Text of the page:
The gender pay gap in the United States has been an intensively discussed topic for several decades. TradingPedia‘s research team has decided to look into that matter more closely and present some actual data reflected through different employee characteristics, including occupation, age, education and type of employment.
Women engaged in managerial roles in the United States, on average, earned 37.79% less per week compared to men in similar occupations, according to data by the US Bureau of Labor Statistics for the second quarter of 2022.
Women in management, professional and related occupations, on average, were paid $1,265 per week, compared with $1,743 earned by men in similar roles.
“The data affirms the years-long tendency female executives to be paid less for their time, effort and skill compared to men in similar positions. And the pay gap seems to continue widening, as in Q2 2021, female managers received 32.72% less in average weekly remuneration than male executives,”
The same tendency can also be observed in other business areas, including services, sales, administrative support, construction, transportation etc.
Female employees working full-time in sales and office occupations, on average, received $799 in weekly pay during Q2 of 2022, compared with $1,018 earned by men in similar roles. Q1 2021 data had pointed to $762 in average weekly earnings for women and $985 for men.
Women engaged full time in service occupations, on average, received $656 in weekly remuneration, compared with $773 for male employees. In Q1 2021, women in this business field had earned $586 per week, while men – $713.
Our infographic below describes some of the most important aspects of the gender pay gap by occupation, ethnicity and age.
The following table presents the average weekly earnings of full-time wage and salary male and female workers engaged in different business roles.
Taking into account all economic segments, the United States’ 118.9 million full-time wage and salary workers, on average, earned $1,041 per week during Q2 of 2022, or 5.2% more compared to Q2 of 2021. In comparison, the Consumer Price Index for All Urban Consumers rose 8.6% between Q2 2021 and Q2 2022.
Women, employed full-time, earned $943 per week on average, while men in full-time employment earned $1,144 per week. White women earned 17.66% less than White men per week, Black women earned 11.86% less than Black men, Asian women earned 20.99% less than Asian men and Hispanic women earned 14.25% less than Hispanic men.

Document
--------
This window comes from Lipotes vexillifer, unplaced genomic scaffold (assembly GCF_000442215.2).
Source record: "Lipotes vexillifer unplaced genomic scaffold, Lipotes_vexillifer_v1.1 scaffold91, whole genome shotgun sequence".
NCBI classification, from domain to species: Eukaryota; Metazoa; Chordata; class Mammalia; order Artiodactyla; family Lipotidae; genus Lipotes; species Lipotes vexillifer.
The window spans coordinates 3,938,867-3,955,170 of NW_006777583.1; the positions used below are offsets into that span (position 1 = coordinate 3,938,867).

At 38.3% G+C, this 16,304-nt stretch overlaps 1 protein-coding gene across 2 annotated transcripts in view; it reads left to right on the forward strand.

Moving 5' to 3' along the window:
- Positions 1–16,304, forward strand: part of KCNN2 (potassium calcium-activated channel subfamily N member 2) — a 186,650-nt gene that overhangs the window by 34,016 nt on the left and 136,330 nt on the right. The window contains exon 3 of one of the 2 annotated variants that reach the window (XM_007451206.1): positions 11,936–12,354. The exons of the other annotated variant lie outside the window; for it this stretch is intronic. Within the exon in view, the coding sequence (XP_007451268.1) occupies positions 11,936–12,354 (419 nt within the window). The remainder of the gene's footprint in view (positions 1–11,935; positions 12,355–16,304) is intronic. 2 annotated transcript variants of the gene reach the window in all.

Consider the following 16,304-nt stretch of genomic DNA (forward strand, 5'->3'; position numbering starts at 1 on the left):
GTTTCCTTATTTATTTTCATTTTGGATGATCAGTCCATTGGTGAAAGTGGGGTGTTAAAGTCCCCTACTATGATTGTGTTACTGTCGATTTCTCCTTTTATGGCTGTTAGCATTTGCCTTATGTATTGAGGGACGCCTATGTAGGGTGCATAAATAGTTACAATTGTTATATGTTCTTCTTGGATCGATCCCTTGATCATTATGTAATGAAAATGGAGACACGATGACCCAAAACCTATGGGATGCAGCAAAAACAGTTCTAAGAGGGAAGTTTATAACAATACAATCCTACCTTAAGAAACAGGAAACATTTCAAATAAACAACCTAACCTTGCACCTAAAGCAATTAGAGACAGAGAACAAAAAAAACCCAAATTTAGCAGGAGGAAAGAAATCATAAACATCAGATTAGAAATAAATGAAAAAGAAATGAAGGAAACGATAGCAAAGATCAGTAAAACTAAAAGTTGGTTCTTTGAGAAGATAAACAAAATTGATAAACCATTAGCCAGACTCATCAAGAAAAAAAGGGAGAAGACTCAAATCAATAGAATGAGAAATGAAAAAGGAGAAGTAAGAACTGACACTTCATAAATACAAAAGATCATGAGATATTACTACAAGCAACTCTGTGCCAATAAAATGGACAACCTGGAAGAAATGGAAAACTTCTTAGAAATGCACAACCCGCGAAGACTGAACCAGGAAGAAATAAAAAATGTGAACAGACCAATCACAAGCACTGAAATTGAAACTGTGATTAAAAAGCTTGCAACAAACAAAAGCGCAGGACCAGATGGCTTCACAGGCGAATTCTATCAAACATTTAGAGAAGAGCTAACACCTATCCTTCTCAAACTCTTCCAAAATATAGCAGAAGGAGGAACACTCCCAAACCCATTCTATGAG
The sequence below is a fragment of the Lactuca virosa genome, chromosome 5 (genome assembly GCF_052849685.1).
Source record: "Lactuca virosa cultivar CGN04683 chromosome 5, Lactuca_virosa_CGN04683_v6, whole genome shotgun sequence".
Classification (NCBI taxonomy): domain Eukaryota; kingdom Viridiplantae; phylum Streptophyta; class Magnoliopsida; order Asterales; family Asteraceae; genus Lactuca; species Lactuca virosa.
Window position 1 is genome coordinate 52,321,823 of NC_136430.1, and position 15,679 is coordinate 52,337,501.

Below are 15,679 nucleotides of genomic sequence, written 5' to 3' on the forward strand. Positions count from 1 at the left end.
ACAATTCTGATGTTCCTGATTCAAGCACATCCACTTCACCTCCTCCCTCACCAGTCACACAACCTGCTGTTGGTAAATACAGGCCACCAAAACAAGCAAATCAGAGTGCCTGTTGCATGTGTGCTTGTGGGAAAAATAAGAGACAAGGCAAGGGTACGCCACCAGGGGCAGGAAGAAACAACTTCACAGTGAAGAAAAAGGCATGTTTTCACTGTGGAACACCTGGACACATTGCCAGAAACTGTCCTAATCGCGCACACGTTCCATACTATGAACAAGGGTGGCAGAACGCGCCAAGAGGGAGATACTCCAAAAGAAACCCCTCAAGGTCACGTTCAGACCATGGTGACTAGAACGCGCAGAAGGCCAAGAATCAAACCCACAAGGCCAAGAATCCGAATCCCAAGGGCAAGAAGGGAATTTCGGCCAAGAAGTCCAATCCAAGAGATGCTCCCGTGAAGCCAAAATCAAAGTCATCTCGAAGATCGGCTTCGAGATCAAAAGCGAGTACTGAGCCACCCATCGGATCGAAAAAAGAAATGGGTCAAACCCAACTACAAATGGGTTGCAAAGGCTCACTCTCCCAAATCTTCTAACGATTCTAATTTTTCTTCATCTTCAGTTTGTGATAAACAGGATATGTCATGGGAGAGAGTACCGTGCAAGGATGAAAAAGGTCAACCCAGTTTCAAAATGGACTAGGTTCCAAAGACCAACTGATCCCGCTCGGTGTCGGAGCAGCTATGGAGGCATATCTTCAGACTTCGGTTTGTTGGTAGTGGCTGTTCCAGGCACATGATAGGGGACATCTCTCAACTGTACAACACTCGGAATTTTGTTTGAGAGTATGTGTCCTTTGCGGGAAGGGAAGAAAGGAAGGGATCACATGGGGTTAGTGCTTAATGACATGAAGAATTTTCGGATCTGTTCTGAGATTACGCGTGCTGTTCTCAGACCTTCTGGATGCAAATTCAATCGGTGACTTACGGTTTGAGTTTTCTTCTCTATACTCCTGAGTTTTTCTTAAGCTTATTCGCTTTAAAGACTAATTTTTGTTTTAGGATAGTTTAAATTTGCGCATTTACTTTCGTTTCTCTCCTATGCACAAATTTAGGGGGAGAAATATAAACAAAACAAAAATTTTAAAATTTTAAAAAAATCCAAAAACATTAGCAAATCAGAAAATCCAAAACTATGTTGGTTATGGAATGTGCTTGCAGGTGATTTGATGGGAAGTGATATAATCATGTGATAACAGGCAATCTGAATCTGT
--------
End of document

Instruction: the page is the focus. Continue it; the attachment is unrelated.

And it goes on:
In terms of age, men aged between 35 and 44 years earned the most per week on average – $1,332, while men aged between 16 and 19 years earned the least – $643. Among women, those aged between 45 and 54 years earned the most per week on average – $1,051, while those aged between 16 and 19 years earned the least – $546. The pay gap between male and female full-time workers within the “20 to 24 years” age group was the smallest and the pay gap within the “35 to 44 years” and the “55 to 64 years” age groups was the largest.
If we take into account the employees’ educational attainment, male workers aged 25 years and older were again better paid than female workers with the same profile. Full-time male workers with a high school diploma, on average, received $939 in weekly pay, compared with $735 for full-time female workers graduated from high school.
Full-time male workers with a Bachelor degree, on average, earned $1,649 per week, while female workers with a Bachelor degree earned $1,372 per week.
And, full-time male workers having an Advanced degree (Master, Professional or Doctoral), on average, received $2,012 in weekly pay, or 30.56% more than full-time female workers with the same education profile.
On the other hand, the pay gap between men and women having a diploma lesser than high school was the smallest.
What is even more interesting, the highest-earning 10% of male employees holding an Advanced degree earned at least $4,527 per week, according to BLS data, which compares with at least $3,039 per week for the highest-earning 10% of female employees with an Advanced degree.
Meanwhile, the highest-earning 10% of male employees with a diploma lesser than high school earned 50.22% more per week than their female counterparts.
Let us now see how the situation with the lowest-earning 10% of male and female workers is. Male employees with an Advanced degree earned at least $949 per week, while female employees with the same level of education earned 16.02% less ($797).
Considering workers with education lesser than high school, men earned at least $448 per week, while women earned 15.40% less than that.
When it comes to part-time employment, the remuneration gap between men and women was tighter. Part-time male workers, aged 25 years and older, on average, earned $410 per week compared with $394 for part-time female workers.
White men working part time were earning 8.20% more per week than Black men working part time, while White women in part-time employment were earning 4.89% more per week than Black women employed part time.
Among all ethnicity groups, Asian men and Asian women working part time were earning the most per week, BLS data showed.